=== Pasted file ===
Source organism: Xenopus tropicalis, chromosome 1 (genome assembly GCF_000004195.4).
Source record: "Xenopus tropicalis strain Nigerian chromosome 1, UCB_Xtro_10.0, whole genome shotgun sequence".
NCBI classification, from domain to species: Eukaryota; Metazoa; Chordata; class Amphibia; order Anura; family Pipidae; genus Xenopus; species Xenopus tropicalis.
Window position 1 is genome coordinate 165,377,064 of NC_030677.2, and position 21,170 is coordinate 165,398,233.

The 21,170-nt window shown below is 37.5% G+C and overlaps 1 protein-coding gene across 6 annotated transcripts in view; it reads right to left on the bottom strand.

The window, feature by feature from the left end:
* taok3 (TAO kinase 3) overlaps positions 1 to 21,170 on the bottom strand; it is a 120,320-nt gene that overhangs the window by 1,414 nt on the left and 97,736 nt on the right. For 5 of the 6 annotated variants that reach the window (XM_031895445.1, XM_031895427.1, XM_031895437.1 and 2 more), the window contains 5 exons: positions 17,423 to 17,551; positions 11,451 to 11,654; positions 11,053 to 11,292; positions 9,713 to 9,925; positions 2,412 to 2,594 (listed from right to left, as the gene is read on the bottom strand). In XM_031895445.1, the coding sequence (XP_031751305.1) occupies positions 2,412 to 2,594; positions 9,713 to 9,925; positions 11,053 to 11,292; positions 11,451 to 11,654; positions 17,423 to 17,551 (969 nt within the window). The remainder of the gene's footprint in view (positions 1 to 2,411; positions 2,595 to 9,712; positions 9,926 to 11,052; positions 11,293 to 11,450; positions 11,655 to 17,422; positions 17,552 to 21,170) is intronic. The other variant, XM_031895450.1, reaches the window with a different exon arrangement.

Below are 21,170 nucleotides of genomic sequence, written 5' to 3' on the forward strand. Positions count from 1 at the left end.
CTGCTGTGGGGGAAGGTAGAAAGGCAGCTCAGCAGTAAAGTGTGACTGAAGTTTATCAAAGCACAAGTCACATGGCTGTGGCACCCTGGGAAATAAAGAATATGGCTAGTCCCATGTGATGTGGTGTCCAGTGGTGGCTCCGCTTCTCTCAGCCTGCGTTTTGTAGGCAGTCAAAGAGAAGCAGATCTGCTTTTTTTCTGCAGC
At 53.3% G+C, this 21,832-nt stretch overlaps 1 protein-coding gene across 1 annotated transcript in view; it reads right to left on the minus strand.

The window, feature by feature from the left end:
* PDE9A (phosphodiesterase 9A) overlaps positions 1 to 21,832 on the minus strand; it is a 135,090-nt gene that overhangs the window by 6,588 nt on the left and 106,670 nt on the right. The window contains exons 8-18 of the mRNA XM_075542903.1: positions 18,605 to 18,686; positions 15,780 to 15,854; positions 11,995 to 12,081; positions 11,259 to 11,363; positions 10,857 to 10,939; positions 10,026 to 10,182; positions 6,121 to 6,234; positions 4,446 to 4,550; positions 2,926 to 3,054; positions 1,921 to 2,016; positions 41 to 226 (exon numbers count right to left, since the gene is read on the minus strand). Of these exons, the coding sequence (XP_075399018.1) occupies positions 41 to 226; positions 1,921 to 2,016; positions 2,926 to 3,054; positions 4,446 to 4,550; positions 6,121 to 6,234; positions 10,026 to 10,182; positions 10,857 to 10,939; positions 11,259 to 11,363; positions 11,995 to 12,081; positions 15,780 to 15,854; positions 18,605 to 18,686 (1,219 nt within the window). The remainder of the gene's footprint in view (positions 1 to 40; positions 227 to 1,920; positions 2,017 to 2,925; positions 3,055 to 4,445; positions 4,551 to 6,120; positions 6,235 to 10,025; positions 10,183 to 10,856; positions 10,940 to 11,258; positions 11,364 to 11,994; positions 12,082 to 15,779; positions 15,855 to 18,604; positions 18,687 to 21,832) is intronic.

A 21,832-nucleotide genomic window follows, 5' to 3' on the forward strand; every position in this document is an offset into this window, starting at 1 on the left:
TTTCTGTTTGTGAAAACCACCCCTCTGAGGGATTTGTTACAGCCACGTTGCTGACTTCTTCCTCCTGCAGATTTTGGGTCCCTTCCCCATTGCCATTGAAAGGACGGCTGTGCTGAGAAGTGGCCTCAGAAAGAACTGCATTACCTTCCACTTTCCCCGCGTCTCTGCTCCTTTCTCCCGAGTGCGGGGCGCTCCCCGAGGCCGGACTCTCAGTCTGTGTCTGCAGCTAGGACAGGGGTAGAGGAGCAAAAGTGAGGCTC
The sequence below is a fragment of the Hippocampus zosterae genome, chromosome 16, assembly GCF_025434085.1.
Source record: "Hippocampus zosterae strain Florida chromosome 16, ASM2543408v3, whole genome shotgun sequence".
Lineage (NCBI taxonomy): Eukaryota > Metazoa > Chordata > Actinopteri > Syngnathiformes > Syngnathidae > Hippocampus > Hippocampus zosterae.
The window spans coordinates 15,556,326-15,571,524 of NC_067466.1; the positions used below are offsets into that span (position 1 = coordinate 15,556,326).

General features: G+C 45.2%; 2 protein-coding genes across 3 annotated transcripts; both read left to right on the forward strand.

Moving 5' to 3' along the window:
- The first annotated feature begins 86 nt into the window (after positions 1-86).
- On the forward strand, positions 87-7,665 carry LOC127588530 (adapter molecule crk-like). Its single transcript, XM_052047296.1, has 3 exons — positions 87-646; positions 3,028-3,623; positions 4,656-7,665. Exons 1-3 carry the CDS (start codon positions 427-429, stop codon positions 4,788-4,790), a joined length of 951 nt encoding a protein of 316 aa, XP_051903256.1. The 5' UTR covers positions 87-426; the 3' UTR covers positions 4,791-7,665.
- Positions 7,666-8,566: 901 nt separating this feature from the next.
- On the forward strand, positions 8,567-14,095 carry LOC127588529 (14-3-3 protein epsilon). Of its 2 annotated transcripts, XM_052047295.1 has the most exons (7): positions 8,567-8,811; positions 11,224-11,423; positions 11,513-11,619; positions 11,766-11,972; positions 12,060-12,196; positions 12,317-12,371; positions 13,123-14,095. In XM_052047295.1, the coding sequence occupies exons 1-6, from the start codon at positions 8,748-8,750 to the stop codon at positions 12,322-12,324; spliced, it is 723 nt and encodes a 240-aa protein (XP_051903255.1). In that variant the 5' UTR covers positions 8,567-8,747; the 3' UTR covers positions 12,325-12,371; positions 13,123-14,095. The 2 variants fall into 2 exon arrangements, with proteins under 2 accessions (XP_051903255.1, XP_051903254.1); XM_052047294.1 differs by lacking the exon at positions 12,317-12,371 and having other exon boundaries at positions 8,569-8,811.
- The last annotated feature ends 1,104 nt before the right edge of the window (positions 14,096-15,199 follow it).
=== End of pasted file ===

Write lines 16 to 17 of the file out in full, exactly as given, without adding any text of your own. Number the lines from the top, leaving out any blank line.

Source record: "Hippocampus zosterae strain Florida chromosome 16, ASM2543408v3, whole genome shotgun sequence".
Lineage (NCBI taxonomy): Eukaryota > Metazoa > Chordata > Actinopteri > Syngnathiformes > Syngnathidae > Hippocampus > Hippocampus zosterae.